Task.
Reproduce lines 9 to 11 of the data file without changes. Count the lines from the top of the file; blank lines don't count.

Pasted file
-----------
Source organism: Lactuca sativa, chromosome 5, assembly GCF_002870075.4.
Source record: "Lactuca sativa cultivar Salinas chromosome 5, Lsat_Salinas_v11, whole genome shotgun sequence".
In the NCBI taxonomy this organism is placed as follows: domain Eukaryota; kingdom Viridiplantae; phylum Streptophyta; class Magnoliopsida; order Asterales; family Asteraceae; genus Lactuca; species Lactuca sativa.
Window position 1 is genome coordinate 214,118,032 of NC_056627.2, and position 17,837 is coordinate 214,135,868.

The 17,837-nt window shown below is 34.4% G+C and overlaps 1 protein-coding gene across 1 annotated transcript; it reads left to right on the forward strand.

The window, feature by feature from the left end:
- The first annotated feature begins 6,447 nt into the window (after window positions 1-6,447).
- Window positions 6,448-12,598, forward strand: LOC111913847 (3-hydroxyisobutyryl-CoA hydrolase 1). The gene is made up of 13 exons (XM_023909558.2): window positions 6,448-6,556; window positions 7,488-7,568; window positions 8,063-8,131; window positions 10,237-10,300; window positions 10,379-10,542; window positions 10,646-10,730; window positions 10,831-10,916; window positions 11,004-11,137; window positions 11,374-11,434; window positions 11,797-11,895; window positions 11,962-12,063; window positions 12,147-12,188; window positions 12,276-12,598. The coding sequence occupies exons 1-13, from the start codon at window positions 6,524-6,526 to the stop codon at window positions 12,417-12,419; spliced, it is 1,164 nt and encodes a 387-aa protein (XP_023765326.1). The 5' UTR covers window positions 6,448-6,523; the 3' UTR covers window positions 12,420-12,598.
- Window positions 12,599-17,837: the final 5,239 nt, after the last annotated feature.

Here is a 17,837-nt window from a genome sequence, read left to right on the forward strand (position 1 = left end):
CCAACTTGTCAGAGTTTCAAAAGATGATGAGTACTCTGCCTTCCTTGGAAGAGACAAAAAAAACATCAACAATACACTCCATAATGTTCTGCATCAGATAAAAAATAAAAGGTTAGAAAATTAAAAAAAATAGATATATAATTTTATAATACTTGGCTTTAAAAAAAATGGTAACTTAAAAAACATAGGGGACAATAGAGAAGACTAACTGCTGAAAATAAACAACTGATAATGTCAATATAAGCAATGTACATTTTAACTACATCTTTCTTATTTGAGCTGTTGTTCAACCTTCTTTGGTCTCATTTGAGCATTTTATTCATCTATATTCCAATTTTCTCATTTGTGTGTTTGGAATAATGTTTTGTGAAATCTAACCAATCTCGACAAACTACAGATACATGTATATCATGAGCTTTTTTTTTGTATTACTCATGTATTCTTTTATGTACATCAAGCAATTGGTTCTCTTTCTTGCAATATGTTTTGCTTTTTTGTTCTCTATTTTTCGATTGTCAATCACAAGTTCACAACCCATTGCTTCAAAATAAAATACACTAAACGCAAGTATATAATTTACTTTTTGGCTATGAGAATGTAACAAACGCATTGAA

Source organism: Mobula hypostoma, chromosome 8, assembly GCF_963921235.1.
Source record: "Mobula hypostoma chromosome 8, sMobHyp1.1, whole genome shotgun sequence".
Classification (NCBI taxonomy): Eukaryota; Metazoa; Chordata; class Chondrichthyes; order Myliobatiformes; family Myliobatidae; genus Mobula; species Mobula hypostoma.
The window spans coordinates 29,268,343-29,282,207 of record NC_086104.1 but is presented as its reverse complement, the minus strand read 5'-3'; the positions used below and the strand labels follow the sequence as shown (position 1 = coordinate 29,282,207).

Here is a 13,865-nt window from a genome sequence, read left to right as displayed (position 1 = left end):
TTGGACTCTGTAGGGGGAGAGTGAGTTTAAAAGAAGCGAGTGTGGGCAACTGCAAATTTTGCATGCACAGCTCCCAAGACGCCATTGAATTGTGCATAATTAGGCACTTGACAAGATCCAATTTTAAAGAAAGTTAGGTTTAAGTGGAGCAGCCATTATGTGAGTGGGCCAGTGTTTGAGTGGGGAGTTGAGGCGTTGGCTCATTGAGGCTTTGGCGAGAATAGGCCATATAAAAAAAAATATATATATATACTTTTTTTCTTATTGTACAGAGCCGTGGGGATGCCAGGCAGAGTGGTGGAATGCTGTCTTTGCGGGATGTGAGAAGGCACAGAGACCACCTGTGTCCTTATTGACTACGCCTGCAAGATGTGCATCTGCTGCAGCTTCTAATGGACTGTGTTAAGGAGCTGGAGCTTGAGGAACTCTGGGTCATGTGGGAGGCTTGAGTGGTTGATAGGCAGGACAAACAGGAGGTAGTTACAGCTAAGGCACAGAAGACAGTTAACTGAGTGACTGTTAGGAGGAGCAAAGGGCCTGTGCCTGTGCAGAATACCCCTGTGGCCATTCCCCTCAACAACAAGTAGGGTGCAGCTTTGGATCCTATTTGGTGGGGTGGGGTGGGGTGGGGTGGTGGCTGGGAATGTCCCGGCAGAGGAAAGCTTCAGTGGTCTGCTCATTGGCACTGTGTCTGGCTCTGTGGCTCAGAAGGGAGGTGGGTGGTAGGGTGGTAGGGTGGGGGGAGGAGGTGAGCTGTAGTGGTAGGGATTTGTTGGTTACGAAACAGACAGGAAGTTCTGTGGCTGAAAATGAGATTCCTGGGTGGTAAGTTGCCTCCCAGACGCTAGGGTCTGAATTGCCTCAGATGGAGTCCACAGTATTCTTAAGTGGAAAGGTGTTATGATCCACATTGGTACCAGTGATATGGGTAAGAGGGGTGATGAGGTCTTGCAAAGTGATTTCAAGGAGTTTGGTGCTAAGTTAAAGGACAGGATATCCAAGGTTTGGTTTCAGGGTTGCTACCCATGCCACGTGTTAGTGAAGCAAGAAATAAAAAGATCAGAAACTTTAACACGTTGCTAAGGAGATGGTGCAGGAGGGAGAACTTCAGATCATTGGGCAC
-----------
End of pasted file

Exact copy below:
- Window positions 12,599-17,837: the final 5,239 nt, after the last annotated feature.

Here is a 17,837-nt window from a genome sequence, read left to right on the forward strand (position 1 = left end):
CCAACTTGTCAGAGTTTCAAAAGATGATGAGTACTCTGCCTTCCTTGGAAGAGACAAAAAAAACATCAACAATACACTCCATAATGTTCTGCATCAGATAAAAAATAAAAGGTTAGAAAATTAAAAAAAATAGATATATAATTTTATAATACTTGGCTTTAAAAAAAATGGTAACTTAAAAAACATAGGGGACAATAGAGAAGACTAACTGCTGAAAATAAACAACTGATAATGTCAATATAAGCAATGTACATTTTAACTACATCTTTCTTATTTGAGCTGTTGTTCAACCTTCTTTGGTCTCATTTGAGCATTTTATTCATCTATATTCCAATTTTCTCATTTGTGTGTTTGGAATAATGTTTTGTGAAATCTAACCAATCTCGACAAACTACAGATACATGTATATCATGAGCTTTTTTTTTGTATTACTCATGTATTCTTTTATGTACATCAAGCAATTGGTTCTCTTTCTTGCAATATGTTTTGCTTTTTTGTTCTCTATTTTTCGATTGTCAATCACAAGTTCACAACCCATTGCTTCAAAATAAAATACACTAAACGCAAGTATATAATTTACTTTTTGGCTATGAGAATGTAACAAACGCATTGAA